This article originally appeared in the Globe and Mail.
By Linda Nazareth, April 1, 2022
Yup, it’s time. Dust off your lunch bag, arrange for a dog walker, buy some clothes that are not also appropriate for taking a quick couch nap. The return to the office is here and there is no looking back. But should there be?
As we reach the two-year anniversary of the first COVID-19-related lockdowns, workers are being herded back to their offices in droves. The public sector is leading the way with Ontario and Alberta bringing people back in person on at least a part-time basis in April, but many private sector companies are following suit as well. Some companies are not on the back-to-the-office bandwagon – Twitter has said that workers can stay at home forever if they want – but by and large there seems to be agreement amongst companies, if not amongst workers, that some form of hybrid work is best.
Part of the argument for bringing people to work is that it is what is normal and the pandemic experience was the aberration. But at least from a historical context that is not exactly true and, in fact, working from home actually used to be the norm. In the most primitive agrarian societies, people farmed to live and not much else. That lifestyle gave way in most of the world to something of an early gig economy, where people had skills in blacksmithing or milling or sewing but primarily did those things from where they lived as well. It was only with the industrial revolution of the late 1700s that the means of production for most people started to be at a factory away from their homes, and then at an office where they kept the typewriters or other machinery. From that point on, working from home was not an option for most.
Now, however, work has changed with the advent of the third and fourth industrial revolutions, in that technology allows us to communicate well with each other from disparate locations. To be sure, there are those who will always have to leave home to work (there are few home-based surgeons or bus drivers), but many people now have the option. Companies cannot make the argument that in order to use computers or the internet, employees need to make the trek into the office, and workers know that very well. There are of course other arguments to be made in favour of working together, including the assertion that you cannot work as a team effectively if everyone is on teleconference, but they are not well-received by everyone or even perhaps accurate.
With talent likely to be in short supply in the future, it is perhaps a bold decision to say that everyone needs to come to the office to work. Companies that make this a requirement may find their policies have to be tweaked if the talent they want is simply not available on such terms. If the ideal candidate lives in the Atlantic (where they moved during the pandemic) and the office is in Toronto, there is going to be a push to hire them anyway. Making one exception, however, will either lead to making more or creating an angry and resentful work force.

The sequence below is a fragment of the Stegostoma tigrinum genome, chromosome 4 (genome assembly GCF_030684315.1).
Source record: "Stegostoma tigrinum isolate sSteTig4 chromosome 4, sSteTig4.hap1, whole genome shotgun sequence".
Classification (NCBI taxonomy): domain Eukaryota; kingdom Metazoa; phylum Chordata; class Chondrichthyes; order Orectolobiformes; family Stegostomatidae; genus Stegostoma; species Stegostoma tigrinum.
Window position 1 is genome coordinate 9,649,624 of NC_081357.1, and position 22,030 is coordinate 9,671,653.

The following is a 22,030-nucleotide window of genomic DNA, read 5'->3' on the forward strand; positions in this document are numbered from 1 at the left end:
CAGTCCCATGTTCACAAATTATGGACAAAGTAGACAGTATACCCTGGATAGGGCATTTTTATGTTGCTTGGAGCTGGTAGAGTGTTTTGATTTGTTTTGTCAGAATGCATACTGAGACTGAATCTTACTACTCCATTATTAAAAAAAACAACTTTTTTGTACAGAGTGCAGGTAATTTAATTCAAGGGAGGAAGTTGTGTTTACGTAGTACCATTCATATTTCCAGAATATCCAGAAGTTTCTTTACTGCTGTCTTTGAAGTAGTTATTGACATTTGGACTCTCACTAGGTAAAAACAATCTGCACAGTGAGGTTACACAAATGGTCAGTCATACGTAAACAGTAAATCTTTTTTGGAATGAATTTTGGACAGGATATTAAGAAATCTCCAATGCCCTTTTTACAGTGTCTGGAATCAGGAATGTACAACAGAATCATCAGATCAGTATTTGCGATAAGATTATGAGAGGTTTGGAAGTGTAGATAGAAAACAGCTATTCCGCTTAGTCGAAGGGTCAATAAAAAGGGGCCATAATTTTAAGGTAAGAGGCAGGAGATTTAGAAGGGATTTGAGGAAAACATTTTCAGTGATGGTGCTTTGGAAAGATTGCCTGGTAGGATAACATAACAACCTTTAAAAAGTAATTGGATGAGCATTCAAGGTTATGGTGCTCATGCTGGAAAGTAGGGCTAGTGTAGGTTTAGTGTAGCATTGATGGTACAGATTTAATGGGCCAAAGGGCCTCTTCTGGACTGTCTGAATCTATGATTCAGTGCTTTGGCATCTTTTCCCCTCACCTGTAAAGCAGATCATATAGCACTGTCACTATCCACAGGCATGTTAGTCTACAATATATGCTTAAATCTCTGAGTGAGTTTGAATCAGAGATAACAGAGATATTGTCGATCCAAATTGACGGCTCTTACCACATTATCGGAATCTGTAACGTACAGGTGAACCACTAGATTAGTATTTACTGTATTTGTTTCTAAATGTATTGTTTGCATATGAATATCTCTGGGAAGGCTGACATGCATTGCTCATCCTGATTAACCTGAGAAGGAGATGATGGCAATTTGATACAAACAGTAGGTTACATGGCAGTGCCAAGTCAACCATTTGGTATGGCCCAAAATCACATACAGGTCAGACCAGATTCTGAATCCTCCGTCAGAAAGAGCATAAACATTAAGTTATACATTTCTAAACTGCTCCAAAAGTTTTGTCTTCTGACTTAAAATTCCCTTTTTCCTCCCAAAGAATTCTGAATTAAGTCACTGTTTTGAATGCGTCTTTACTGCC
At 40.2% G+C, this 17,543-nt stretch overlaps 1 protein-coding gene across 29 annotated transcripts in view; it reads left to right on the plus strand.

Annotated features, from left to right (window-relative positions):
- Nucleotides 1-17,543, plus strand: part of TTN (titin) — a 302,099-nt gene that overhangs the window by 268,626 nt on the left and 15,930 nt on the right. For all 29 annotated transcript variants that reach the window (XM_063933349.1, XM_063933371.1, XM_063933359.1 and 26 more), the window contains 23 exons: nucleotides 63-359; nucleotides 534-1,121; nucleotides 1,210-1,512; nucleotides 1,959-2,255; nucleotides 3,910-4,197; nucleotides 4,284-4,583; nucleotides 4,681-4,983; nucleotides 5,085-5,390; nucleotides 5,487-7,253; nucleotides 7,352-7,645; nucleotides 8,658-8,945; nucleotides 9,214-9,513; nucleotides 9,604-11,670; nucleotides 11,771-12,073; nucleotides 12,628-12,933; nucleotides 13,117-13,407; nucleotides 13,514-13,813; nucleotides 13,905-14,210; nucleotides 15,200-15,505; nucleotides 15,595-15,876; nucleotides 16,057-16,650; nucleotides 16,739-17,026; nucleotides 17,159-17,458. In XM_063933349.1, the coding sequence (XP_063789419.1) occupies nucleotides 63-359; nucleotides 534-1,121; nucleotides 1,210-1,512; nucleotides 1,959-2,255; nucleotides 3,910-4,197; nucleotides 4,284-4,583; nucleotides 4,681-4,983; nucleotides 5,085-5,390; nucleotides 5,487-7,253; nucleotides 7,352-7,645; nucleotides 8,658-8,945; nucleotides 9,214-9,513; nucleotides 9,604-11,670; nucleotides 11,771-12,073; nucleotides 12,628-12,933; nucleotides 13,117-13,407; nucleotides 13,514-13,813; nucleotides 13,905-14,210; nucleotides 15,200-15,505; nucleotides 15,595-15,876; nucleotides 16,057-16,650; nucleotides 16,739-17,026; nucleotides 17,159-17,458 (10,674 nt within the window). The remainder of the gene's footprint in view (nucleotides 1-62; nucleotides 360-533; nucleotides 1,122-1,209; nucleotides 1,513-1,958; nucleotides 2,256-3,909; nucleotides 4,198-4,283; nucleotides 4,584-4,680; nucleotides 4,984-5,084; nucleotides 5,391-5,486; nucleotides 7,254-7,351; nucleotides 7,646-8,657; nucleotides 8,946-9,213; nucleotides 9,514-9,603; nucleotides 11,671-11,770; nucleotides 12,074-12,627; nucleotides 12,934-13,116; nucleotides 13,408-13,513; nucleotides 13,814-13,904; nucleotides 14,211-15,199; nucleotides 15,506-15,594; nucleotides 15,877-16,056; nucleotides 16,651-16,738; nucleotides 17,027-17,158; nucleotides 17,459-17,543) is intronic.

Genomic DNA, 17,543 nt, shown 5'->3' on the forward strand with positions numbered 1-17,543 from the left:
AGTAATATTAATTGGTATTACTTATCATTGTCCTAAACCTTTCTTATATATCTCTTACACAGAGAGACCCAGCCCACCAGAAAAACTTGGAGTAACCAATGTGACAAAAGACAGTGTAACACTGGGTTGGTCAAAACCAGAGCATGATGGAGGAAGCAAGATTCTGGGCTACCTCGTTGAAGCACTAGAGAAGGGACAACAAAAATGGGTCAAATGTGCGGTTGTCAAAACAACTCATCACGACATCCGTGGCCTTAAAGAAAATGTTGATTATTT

There are other, broader considerations as well. The environment will be a much-discussed topic in the years ahead and it is difficult to argue against the fact that less commuting would mean less environmental damage, to say nothing of car accidents. Companies that insist on having everyone pile on to transit or highways could be seen as doing environmental damage that could be reversed with a change in policy.
And changes in policy may well be what we see in future as we learn more about the feasibility of different work models. It is something akin to our learning around COVID-19 and the way it operates. After all, two years ago we hoped the pandemic would be over once scientists came up with a vaccine and everyone got jabbed, but now we know that a clear-cut finish is perhaps not in the cards for a while. That is probably how we should think about the edict to return to work as well. Sure, let’s try it, but let’s also be prepared for the policies set in 2022 to not be the same ones in place in five or 10 years.
It has been difficult for organizations to manage a newly remote work force and it will be difficult to manage a hybrid one as well. From the setup of offices to formal evaluations, everything about work has been designed assuming we are all in the same building. When some are at work and happy to be there, and some are at work but would rather be working at home, and some manage to find ways to work from home more than others, and not everyone is happy, you have a difficult challenge for leadership and one that few have been trained to handle. But that calls for better strategy and better preparation, not a forced return to life as we knew it in 2019.
Linda Nazareth is host of the Work and the Future podcast and Senior Fellow for economics and population change at the Macdonald-Laurier Institute.